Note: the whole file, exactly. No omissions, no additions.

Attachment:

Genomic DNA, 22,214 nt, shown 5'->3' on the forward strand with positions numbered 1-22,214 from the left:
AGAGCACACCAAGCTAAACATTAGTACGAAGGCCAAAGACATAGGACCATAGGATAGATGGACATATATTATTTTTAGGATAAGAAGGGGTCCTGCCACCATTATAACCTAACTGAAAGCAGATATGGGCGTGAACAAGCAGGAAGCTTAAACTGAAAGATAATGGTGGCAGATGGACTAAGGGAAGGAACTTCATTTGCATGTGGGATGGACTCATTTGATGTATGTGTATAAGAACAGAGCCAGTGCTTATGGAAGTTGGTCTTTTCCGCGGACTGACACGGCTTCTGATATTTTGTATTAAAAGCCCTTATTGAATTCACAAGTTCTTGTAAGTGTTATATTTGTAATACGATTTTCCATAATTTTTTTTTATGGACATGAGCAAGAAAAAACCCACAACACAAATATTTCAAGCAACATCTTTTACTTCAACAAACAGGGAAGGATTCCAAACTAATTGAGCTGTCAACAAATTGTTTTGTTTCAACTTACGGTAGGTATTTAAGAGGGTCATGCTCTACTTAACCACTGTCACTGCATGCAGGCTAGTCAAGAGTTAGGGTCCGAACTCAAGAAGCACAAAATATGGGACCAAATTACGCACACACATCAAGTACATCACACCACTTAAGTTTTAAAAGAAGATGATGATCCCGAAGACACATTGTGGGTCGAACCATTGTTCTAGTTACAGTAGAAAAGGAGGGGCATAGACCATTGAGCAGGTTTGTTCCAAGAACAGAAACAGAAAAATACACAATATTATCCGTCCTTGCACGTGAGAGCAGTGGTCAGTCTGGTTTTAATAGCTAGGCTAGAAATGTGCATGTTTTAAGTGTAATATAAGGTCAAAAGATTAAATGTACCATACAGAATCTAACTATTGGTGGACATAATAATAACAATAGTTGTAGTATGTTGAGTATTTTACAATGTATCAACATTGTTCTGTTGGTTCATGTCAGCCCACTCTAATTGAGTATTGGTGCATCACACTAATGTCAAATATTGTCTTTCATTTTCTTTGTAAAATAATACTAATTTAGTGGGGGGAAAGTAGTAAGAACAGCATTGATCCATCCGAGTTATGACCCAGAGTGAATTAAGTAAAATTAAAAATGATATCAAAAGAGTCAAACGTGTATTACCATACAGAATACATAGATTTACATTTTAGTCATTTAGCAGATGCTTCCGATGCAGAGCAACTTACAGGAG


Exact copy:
Genomic DNA, 22,214 nt, shown 5'->3' on the forward strand with positions numbered 1-22,214 from the left:
AGAGCACACCAAGCTAAACATTAGTACGAAGGCCAAAGACATAGGACCATAGGATAGATGGACATATATTATTTTTAGGATAAGAAGGGGTCCTGCCACCATTATAACCTAACTGAAAGCAGATATGGGCGTGAACAAGCAGGAAGCTTAAACTGAAAGATAATGGTGGCAGATGGACTAAGGGAAGGAACTTCATTTGCATGTGGGATGGACTCATTTGATGTATGTGTATAAGAACAGAGCCAGTGCTTATGGAAGTTGGTCTTTTCCGCGGACTGACACGGCTTCTGATATTTTGTATTAAAAGCCCTTATTGAATTCACAAGTTCTTGTAAGTGTTATATTTGTAATACGATTTTCCATAATTTTTTTTTATGGACATGAGCAAGAAAAAACCCACAACACAAATATTTCAAGCAACATCTTTTACTTCAACAAACAGGGAAGGATTCCAAACTAATTGAGCTGTCAACAAATTGTTTTGTTTCAACTTACGGTAGGTATTTAAGAGGGTCATGCTCTACTTAACCACTGTCACTGCATGCAGGCTAGTCAAGAGTTAGGGTCCGAACTCAAGAAGCACAAAATATGGGACCAAATTACGCACACACATCAAGTACATCACACCACTTAAGTTTTAAAAGAAGATGATGATCCCGAAGACACATTGTGGGTCGAACCATTGTTCTAGTTACAGTAGAAAAGGAGGGGCATAGACCATTGAGCAGGTTTGTTCCAAGAACAGAAACAGAAAAATACACAATATTATCCGTCCTTGCACGTGAGAGCAGTGGTCAGTCTGGTTTTAATAGCTAGGCTAGAAATGTGCATGTTTTAAGTGTAATATAAGGTCAAAAGATTAAATGTACCATACAGAATCTAACTATTGGTGGACATAATAATAACAATAGTTGTAGTATGTTGAGTATTTTACAATGTATCAACATTGTTCTGTTGGTTCATGTCAGCCCACTCTAATTGAGTATTGGTGCATCACACTAATGTCAAATATTGTCTTTCATTTTCTTTGTAAAATAATACTAATTTAGTGGGGGGAAAGTAGTAAGAACAGCATTGATCCATCCGAGTTATGACCCAGAGTGAATTAAGTAAAATTAAAAATGATATCAAAAGAGTCAAACGTGTATTACCATACAGAATACATAGATTTACATTTTAGTCATTTAGCAGATGCTTCCGATGCAGAGCAACTTACAGGAG